Let’s examine that definition a bit. Social ownership is not the same as state ownership–in fact, the two are almost opposites. Since socialism was meant to involve the destruction of a state ruled by the elite, the citizens would be the ones owning things. Instead of having a privately-owned company that earns profits for rich shareholders, you’d have a publicly owned company that earns profits for the local citizens. The people are the shareholders of a socialist economy. The “democratic control” part is equally important, because entrusting management of a socially owned economy to a handful of elites would recreate the problem of capitalism. Socialism calls for decisions and management to be handled by the people themselves, and no state involvement is necessary, which is why socialist anarchists exist.
Despite being a libertarian (or a classical liberal), the only thing my political, social, and economic ideas have in common with right-wing libertarianism is a dislike of authoritarianism. It’s actually a very important piece of common ground, since almost everyone on the right seems to instinctively brand me an authoritarian simply for having socialist economic views.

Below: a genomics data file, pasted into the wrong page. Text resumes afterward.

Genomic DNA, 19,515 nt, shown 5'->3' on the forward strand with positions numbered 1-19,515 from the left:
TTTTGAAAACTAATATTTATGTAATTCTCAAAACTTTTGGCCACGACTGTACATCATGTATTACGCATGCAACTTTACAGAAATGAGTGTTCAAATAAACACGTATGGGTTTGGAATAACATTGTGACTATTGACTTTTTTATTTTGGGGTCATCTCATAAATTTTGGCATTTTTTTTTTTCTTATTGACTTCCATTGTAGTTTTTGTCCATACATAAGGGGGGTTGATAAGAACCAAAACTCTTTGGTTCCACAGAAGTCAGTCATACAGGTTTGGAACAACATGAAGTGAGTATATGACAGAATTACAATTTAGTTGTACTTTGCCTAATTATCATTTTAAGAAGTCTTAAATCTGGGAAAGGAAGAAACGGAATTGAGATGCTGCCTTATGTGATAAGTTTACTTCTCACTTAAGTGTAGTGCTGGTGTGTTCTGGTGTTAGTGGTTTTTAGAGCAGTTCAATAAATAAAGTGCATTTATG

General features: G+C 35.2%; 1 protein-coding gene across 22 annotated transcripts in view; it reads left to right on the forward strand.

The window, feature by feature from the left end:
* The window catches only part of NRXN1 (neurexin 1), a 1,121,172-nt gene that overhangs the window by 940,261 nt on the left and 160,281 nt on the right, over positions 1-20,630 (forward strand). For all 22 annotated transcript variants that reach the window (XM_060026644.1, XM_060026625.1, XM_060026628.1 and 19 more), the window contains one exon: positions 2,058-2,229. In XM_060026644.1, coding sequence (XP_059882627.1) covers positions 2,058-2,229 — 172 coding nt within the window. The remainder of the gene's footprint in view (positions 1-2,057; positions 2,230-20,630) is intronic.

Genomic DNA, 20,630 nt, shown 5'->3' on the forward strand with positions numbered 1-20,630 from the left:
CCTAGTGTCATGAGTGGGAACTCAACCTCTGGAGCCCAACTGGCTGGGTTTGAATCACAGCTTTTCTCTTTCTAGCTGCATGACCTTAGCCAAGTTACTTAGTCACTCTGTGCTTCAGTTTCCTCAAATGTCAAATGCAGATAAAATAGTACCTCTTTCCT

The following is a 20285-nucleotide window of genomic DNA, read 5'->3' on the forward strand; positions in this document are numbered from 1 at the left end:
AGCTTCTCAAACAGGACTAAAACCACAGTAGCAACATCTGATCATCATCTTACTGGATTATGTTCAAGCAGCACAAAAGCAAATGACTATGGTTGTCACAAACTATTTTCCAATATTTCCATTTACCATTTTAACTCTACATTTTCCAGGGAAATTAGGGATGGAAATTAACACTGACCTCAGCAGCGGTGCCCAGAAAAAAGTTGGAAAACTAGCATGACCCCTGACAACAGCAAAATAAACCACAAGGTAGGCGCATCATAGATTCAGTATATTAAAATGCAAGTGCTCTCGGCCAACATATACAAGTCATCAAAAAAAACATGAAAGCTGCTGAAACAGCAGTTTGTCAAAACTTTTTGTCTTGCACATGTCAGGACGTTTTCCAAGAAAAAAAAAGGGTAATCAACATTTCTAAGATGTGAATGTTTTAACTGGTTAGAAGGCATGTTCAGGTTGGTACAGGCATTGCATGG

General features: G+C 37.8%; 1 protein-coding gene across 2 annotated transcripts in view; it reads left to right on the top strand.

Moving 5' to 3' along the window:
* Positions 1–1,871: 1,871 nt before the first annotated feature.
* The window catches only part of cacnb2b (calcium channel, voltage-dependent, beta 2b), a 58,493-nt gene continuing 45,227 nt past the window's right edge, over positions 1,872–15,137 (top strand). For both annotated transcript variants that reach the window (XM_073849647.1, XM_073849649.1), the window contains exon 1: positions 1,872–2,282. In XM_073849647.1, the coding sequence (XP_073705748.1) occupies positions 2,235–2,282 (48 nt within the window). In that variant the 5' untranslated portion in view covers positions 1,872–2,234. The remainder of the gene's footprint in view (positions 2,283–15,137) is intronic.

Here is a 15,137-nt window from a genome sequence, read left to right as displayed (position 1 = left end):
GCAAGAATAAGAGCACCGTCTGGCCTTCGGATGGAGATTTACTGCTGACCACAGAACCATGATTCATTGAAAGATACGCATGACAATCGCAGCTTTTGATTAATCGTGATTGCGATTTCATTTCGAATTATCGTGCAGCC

In addition to claims that all socialist policies are authoritarian, I hear a lot of wishful thinking, terrible logic, and complete falsehoods from advocates of anti-government capitalist ideas. Let’s look at a few of those.
Recent developments in the fields of science and technology are proving that our exponential advancement continues. The artificial intelligence explained in this article shows that we’ve taken a very important step in a long-foreseen but little-expected direction. Noteworthy developments that will have similarly major consequences are quantum computing and 3D printing, the latter of which is probably as significant to manufacturing as the development of the assembly line.
It seems likely that AI and other technologies are going to force us into socialism if we don’t head that way in advance. The simple truth is that the time is coming when there will be so few jobs available for humans that linking a person’s ability to survive with their ability to obtain full time work will not only be dangerous for the economy as a whole, but terribly immoral. There aren’t a lot of options aside from socialism, and most of them don’t look good. Sure, it may take a few decades to make the transition, but let’s not pretend that what has worked in the past is always going to work in the future. When fundamental factors change, the strategy for reaching a goal must also change.